Archimedes, the brilliant ancient Greek mathematician, had a problem. When his king asked him if his crown was made of pure gold, or diluted with silver, he couldn’t solve it. No one could. So he took a break to relax in one of the public bathhouses of Syracuse.
As he soaked in the hot water, enjoying the moment, he noticed his body displaced water — a volume equal to his body’s weight. Suddenly, something clicked: he realized he could measure the density. By sinking the crown and an equal bar of pure gold in water, he could tell if it was watered-down if it displaced less water.
Stunned by his sudden insight, Archimedes leaped out of the bath and ran stark naked through the streets, shouting “Eureka!” — the Greek word for “I found it.” He had the first “A-ha!” moment of recorded history, but he was by no means the last. The history of science, arts and innovation abounds with tales of “Eureka!”
Isaac Newton’s apple, which supposedly hit the English physicist on the head to give him the idea for gravity, is one of the most legendary a-ha moments. But plenty of less famous ones led to great, life-changing inventions. In 1902, Willis Carrier, for example, came up with the idea of air conditioning as he watched fog roll in across the train tracks one evening.
The “Eureka!” moment is one of the Holy Grails of creativity and innovation, and scientists, inventors and artists chase after that a-ha in the hopes of being struck by lightning. But by nature, these flashes of brilliance are unpredictable and elusive. They come at strange, mundane moments: in the shower, running a mile or mowing the lawn. With our modern understanding of neuroscience, we’re a little closer in figuring out the mysterious workings of brilliance — though it’s not as sudden, unpredictable or elusive as we’d think.
How should we live and work to best develop and nurture these moments of brilliance in our lives? The ancient Greeks believed creativity came from the Nine Muses, divine goddesses of music, poetry and science, among others, who bestowed insight upon unsuspecting yet hard-working mortals.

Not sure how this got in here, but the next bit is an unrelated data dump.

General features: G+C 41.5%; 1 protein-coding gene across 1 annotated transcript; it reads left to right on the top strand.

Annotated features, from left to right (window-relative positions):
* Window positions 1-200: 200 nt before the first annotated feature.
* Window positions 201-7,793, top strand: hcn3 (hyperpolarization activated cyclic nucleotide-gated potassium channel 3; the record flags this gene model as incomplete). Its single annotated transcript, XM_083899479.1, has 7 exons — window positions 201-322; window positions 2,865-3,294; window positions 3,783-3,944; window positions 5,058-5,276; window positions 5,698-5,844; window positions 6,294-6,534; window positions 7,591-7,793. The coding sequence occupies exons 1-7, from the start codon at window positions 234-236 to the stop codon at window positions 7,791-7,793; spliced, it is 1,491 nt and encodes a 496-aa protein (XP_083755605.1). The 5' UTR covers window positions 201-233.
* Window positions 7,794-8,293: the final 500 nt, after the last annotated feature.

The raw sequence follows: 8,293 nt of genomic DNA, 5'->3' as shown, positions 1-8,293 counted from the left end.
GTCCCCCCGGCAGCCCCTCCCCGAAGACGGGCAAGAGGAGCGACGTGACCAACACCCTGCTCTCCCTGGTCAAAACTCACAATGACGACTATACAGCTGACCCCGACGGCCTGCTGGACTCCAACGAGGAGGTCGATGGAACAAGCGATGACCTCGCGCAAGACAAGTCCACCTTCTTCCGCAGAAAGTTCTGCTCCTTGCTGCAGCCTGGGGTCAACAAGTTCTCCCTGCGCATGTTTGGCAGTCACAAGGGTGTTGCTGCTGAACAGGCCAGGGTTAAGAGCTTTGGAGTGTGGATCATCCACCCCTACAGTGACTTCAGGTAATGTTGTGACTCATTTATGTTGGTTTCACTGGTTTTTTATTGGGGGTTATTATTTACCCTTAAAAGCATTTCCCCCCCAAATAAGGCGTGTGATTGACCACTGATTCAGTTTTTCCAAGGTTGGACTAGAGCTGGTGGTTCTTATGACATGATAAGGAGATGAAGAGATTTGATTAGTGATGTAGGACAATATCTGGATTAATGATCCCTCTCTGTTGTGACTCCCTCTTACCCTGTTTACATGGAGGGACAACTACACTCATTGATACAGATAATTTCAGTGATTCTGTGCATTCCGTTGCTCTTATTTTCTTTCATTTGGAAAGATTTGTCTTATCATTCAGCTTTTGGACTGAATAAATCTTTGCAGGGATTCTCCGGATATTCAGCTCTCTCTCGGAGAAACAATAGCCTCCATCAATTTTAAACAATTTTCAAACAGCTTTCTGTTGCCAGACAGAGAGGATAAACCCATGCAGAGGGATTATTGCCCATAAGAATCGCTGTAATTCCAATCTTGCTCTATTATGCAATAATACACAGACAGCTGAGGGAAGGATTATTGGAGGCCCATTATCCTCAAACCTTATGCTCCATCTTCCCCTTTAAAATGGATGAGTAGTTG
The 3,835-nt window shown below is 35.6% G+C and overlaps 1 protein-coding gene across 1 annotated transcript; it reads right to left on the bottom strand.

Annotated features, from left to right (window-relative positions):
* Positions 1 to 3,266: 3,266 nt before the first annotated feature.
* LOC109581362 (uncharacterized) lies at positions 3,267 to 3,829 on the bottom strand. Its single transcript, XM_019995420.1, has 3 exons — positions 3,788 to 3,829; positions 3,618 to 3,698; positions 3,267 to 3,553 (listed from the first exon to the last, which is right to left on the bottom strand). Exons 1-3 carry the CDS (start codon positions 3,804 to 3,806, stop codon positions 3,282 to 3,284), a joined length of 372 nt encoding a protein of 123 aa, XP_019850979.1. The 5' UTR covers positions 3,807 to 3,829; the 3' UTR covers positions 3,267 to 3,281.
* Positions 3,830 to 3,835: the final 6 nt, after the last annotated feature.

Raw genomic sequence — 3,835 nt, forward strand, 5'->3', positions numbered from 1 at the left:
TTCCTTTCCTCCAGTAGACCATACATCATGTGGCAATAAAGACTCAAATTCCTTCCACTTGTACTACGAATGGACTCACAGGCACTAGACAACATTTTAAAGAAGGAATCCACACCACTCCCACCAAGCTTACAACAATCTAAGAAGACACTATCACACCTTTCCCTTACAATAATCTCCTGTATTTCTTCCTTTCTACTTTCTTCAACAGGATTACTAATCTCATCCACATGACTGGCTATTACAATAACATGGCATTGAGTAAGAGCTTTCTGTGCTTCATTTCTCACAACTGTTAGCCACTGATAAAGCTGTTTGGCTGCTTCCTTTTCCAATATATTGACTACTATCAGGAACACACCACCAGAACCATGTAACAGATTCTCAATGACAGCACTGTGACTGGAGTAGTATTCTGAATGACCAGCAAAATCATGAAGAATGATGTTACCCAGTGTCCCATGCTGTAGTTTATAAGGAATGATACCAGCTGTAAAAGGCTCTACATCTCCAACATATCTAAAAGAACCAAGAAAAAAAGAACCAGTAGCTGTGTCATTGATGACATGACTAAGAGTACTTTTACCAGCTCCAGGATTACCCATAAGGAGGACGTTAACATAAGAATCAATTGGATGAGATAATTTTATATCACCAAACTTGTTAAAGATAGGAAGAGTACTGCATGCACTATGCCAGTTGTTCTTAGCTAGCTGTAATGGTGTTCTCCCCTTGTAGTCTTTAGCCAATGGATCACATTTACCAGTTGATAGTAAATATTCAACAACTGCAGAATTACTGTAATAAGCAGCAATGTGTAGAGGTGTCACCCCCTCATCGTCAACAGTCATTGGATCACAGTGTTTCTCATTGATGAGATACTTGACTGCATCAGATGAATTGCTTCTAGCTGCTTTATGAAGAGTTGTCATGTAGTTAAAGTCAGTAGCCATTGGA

The example of Archimedes is a little closer to how we can create our own “Eureka!” moment. Like him, we have to devote hours of thought into researching and grappling with an issue. But then, we have to be willing to walk away from the problem, clear our heads — and leave room for that unexpected twist that is the key to “A-ha!”
Archimedes may have worked in ancient Greece, but he was onto the importance of breaks when it comes to stimulating creativity. Taking breaks from periods of focus and concentration — in the form of exercise, rest or even baths — are key in creating flashes of insight. According to Harvard Business Review, psychologists discovered brainstorming groups who were given a break to work on unrelated tasks generated the most ideas, while those given no break came up with the least.
Researchers say taking breaks create a pattern of “incubation” that is key to insight. We devote hours of intense study to a problem, but when we step away and take our conscious minds from the problem, parts of the brain are still processing the issue in the background, allowing them to “incubate” the question. It’s often during these periods that the missing piece or ingredient comes to us, like a flash from the gods.
So after a period of focus, get up to stretch. Step outside, and take a brief walk. You might come back with a fresh way of looking at the problem — or if you’re lucky, an insight that gives rise to an invention that will change the landscape of the world.
That was the case for Philo Farnsworth, inventor of the first all-electronic television. Born in a log cabin in Indian Creek, Utah in 1906, he grew up a Mormon farm boy interested in science and idolizing Thomas Edison and Alexander Graham Bell. He dreamed of sending pictures over the air, much like how sound was broadcast over airwaves to the radio. But converting images for broadcast was a much trickier prospect, and the problem bedeviled experienced, educated inventors, scientists and engineers for ages.
In 1921, as a 14-year-old Farnsworth was plowing the fields, pushing equipment back and forth from one row to the next, he came up with an idea. Looking down at the tracks created by his plowing, he realized electrons could use a similar line-by-line, back-and-forth motion to create a picture on a screen.